Randolph JF Jr. Gender-affirming hormone therapy for transgender females . Clin Obstet Gynecol . 2018;61(4):705-721. doi:10.1097/GRF.0000000000000396

Cocchetti C, Ristori J, Romani A, Maggi M, Fisher AD. Hormonal treatment strategies tailored to non-binary transgender individuals . J Clin Med . 2020;9(6):1609. doi:10.3390/jcm9061609

Van Boerum MS, Salibian AA, Bluebond-Langner R, Agarwal C. Chest and facial surgery for the transgender patient .  Transl Androl Urol . 2019;8(3):219-227. doi:10.21037/tau.2019.06.18

Djordjevic ML, Stojanovic B, Bizic M. Metoidioplasty: techniques and outcomes . Transl Androl Urol . 2019;8(3):248–53. doi:10.21037/tau.2019.06.12

Bordas N, Stojanovic B, Bizic M, Szanto A, Djordjevic ML. Metoidioplasty: surgical options and outcomes in 813 cases .  Front Endocrinol . 2021;12:760284. doi:10.3389/fendo.2021.760284

Al-Tamimi M, Pigot GL, van der Sluis WB, et al. The surgical techniques and outcomes of secondary phalloplasty after metoidioplasty in transgender men: an international, multi-center case series .  The Journal of Sexual Medicine . 2019;16(11):1849-1859. doi:10.1016/j.jsxm.2019.07.027

Waterschoot M, Hoebeke P, Verla W, et al. Urethral complications after metoidioplasty for genital gender affirming surgery . J Sex Med . 2021;18(7):1271–9. doi:10.1016/j.jsxm.2020.06.023

Nikolavsky D, Hughes M, Zhao LC. Urologic complications after phalloplasty or metoidioplasty . Clin Plast Surg . 2018;45(3):425–35. doi:10.1016/j.cps.2018.03.013

Nota NM, den Heijer M, Gooren LJ. Evaluation and treatment of gender-dysphoric/gender incongruent adults . In: Feingold KR, Anawalt B, Boyce A, et al., eds.  Endotext . MDText.com, Inc.; 2000.

Carbonnel M, Karpel L, Cordier B, Pirtea P, Ayoubi JM. The uterus in transgender men . Fertil Steril . 2021;116(4):931–5. doi:10.1016/j.fertnstert.2021.07.005

Miller TJ, Wilson SC, Massie JP, Morrison SD, Satterwhite T. Breast augmentation in male-to-female transgender patients: Technical considerations and outcomes . JPRAS Open . 2019;21:63-74. doi:10.1016/j.jpra.2019.03.003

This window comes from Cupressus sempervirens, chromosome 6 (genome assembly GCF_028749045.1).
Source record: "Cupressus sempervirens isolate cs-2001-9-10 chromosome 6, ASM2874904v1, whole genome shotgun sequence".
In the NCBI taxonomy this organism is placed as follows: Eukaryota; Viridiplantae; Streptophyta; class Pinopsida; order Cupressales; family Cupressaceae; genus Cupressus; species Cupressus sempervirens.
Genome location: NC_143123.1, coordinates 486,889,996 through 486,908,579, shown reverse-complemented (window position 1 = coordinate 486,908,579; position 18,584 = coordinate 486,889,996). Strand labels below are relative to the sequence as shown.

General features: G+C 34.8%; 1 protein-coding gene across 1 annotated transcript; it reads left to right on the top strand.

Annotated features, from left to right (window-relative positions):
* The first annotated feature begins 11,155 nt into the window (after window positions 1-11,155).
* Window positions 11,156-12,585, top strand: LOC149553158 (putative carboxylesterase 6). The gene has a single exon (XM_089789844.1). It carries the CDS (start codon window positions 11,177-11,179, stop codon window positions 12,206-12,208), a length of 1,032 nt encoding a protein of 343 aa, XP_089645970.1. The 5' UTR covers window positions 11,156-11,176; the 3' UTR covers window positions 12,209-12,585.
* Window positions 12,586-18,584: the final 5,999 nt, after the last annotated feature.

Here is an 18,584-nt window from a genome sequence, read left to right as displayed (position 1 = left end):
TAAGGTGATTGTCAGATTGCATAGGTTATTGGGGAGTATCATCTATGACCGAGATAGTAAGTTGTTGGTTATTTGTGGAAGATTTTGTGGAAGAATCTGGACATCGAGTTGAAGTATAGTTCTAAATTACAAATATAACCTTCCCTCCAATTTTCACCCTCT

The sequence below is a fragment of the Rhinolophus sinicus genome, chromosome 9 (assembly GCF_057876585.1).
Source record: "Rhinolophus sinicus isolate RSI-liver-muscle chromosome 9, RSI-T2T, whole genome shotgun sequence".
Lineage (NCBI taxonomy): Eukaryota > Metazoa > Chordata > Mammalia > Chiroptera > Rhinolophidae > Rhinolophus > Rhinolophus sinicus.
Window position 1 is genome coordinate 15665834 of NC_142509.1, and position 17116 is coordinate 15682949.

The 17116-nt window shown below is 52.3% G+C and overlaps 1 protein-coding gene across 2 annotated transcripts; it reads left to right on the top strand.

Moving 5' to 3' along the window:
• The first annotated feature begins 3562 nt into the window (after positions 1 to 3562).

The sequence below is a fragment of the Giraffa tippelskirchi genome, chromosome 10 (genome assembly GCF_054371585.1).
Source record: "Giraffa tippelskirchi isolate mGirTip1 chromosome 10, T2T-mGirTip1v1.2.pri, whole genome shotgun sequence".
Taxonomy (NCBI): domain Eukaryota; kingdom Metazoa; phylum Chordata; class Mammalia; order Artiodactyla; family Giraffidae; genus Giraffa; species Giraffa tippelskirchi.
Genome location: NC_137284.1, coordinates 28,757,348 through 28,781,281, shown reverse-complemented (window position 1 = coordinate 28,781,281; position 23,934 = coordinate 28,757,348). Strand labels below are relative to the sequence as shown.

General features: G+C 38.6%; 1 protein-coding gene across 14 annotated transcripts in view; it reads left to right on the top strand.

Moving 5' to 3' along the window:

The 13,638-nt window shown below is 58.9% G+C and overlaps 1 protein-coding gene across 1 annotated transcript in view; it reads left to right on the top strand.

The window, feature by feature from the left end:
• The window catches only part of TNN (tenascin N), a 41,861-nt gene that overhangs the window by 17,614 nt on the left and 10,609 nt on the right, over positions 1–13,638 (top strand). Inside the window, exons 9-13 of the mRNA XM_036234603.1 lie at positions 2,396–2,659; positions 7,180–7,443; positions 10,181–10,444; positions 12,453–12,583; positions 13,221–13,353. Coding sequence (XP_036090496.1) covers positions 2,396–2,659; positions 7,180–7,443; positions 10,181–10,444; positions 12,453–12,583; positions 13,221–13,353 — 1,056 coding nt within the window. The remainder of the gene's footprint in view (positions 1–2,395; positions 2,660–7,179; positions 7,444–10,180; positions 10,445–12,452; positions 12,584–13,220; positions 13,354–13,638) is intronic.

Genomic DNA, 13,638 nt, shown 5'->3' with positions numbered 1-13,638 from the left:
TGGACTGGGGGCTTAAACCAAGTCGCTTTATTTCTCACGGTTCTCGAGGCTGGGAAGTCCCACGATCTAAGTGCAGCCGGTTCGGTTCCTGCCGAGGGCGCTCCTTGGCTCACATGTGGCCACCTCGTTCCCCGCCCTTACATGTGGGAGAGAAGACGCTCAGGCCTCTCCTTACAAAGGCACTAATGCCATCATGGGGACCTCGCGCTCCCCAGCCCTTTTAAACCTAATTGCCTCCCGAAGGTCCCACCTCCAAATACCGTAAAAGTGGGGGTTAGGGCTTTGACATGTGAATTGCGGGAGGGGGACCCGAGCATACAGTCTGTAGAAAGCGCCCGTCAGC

Claes KEY, D'Arpa S, Monstrey SJ. Chest surgery for transgender and gender nonconforming individuals . Clin Plast Surg . 2018;45(3):369–80. doi:10.1016/j.cps.2018.03.010

De Boulle K, Furuyama N, Heydenrych I, et al. Considerations for the use of minimally invasive aesthetic procedures for facial remodeling in transgender individuals .  Clin Cosmet Investig Dermatol . 2021;14:513-525. doi:10.2147/CCID.S304032

Asokan A, Sudheendran MK. Gender affirming body contouring and physical transformation in transgender individuals .  Indian J Plast Surg . 2022;55(2):179-187. doi:10.1055/s-0042-1749099

Sturm A, Chaiet SR. Chondrolaryngoplasty-thyroid cartilage reduction . Facial Plast Surg Clin North Am . 2019;27(2):267–72. doi:10.1016/j.fsc.2019.01.005

Chen ML, Reyblat P, Poh MM, Chi AC. Overview of surgical techniques in gender-affirming genital surgery . Transl Androl Urol . 2019;8(3):191-208. doi:10.21037/tau.2019.06.19

Wangjiraniran B, Selvaggi G, Chokrungvaranont P, Jindarak S, Khobunsongserm S, Tiewtranon P. Male-to-female vaginoplasty: Preecha's surgical technique . J Plast Surg Hand Surg . 2015;49(3):153-9. doi:10.3109/2000656X.2014.967253

Okoye E, Saikali SW. Orchiectomy . In: StatPearls [Internet] . Treasure Island (FL): StatPearls Publishing; 2022.

Salgado CJ, Yu K, Lalama MJ. Vaginal and reproductive organ preservation in trans men undergoing gender-affirming phalloplasty: technical considerations . J Surg Case Rep . 2021;2021(12):rjab553. doi:10.1093/jscr/rjab553

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What is gender reassignment surgery?

Gender reassignment surgery is any surgical procedure involved in facilitating a male-to-female (MtF) or female-to-male (FtM) transition . Gender reassignment surgery is complex and can involve a number of separate procedures, carried out over several operations.